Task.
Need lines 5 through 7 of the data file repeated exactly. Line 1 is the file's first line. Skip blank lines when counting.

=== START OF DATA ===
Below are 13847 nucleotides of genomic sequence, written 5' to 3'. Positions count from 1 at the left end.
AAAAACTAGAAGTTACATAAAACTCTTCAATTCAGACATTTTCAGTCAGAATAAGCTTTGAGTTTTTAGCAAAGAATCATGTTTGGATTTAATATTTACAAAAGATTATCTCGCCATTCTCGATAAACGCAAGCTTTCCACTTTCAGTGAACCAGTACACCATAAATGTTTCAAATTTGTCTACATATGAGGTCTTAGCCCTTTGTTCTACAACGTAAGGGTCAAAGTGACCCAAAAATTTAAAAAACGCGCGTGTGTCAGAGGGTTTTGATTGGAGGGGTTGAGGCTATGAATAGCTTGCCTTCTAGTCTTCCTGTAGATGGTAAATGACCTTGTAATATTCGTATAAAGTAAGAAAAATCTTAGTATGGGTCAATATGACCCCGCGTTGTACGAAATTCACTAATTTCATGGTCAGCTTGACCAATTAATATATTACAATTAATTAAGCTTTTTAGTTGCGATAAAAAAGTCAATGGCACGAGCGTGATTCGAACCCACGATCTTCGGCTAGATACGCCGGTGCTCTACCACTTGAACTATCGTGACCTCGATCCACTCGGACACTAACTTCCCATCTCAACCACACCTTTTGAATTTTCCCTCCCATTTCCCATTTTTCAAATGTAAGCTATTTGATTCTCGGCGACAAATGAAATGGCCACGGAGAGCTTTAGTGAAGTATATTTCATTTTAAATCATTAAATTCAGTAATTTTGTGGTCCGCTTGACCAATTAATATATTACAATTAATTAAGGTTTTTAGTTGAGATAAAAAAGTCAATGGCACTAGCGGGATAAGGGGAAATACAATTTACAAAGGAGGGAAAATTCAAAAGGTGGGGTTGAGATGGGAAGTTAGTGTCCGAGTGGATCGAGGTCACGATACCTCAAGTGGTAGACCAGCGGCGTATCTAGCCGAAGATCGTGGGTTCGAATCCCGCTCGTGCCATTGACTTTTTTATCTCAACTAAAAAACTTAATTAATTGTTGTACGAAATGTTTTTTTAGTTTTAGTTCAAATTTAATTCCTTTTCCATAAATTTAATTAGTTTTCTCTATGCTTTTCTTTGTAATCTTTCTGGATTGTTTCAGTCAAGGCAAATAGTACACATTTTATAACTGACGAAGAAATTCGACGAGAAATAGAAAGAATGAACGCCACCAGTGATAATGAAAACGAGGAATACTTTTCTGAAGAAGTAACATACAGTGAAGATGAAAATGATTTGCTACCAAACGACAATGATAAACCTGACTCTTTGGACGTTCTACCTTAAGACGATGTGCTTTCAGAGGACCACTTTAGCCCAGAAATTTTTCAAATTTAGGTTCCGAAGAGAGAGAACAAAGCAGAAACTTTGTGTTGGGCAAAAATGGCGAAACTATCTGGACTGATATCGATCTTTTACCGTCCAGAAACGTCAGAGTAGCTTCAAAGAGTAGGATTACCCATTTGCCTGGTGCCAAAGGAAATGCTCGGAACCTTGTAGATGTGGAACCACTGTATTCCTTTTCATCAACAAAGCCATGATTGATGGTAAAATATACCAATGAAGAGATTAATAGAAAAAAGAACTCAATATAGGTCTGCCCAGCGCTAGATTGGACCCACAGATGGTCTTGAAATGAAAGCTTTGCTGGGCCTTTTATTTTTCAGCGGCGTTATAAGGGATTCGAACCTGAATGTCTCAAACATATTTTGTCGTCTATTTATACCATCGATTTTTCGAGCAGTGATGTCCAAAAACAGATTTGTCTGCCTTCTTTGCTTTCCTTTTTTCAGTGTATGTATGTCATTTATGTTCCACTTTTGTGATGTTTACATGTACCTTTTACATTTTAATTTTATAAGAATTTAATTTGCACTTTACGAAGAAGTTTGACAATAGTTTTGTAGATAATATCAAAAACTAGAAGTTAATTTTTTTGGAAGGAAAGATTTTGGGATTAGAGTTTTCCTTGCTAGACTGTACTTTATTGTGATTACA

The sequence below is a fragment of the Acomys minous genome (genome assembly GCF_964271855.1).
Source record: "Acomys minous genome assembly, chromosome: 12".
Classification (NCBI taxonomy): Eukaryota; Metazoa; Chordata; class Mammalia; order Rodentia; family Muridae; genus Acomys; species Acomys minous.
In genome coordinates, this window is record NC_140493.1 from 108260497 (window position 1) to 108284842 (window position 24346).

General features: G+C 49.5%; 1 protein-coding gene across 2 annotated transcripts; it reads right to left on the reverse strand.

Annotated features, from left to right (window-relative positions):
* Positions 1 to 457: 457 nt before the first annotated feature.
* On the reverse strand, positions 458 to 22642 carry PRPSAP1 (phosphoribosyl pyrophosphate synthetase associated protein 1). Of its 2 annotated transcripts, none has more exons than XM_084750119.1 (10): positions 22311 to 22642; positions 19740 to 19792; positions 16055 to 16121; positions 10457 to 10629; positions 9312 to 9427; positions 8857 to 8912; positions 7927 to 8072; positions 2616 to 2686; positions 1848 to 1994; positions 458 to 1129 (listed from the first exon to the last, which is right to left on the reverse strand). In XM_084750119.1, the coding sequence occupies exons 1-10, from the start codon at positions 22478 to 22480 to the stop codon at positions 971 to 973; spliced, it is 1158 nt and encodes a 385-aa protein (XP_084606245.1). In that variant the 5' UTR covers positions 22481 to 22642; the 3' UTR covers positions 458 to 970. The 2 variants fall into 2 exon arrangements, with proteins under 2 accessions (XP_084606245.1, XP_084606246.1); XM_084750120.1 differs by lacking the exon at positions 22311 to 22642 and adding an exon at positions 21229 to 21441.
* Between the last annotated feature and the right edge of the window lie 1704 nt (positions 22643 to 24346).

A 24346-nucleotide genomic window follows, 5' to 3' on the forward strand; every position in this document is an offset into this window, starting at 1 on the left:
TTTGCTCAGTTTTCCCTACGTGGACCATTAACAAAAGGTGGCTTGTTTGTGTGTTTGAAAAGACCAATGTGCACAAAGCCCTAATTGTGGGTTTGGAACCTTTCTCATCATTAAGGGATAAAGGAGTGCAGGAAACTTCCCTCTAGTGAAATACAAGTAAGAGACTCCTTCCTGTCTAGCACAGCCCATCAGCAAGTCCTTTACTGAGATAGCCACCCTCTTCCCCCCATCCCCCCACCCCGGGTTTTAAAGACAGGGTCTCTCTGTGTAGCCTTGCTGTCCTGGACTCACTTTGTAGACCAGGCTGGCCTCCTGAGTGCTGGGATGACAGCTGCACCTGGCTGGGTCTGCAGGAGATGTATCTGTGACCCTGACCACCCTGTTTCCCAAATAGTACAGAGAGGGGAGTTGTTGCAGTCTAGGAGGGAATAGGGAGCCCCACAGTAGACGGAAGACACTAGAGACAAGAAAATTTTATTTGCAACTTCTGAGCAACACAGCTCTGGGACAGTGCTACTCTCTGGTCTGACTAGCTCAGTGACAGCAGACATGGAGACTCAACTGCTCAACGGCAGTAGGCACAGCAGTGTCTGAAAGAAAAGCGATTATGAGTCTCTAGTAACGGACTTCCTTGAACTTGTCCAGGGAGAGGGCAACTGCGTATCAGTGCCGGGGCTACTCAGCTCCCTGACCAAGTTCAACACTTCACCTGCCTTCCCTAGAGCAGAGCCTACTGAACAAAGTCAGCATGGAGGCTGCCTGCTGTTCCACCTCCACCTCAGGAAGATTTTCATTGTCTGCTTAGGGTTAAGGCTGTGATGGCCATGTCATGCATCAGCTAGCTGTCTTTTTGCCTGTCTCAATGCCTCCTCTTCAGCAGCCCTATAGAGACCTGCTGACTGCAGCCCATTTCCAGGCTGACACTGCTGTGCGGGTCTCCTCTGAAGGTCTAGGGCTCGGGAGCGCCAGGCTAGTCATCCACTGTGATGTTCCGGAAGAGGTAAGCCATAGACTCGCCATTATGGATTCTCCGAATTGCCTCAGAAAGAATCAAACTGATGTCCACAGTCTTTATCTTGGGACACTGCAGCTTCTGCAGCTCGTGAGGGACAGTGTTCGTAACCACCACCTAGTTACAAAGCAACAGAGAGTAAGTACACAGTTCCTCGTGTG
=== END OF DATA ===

Classification (NCBI taxonomy): Eukaryota; Metazoa; Chordata; class Mammalia; order Rodentia; family Muridae; genus Acomys; species Acomys minous.
In genome coordinates, this window is record NC_140493.1 from 108260497 (window position 1) to 108284842 (window position 24346).

General features: G+C 49.5%; 1 protein-coding gene across 2 annotated transcripts; it reads right to left on the reverse strand.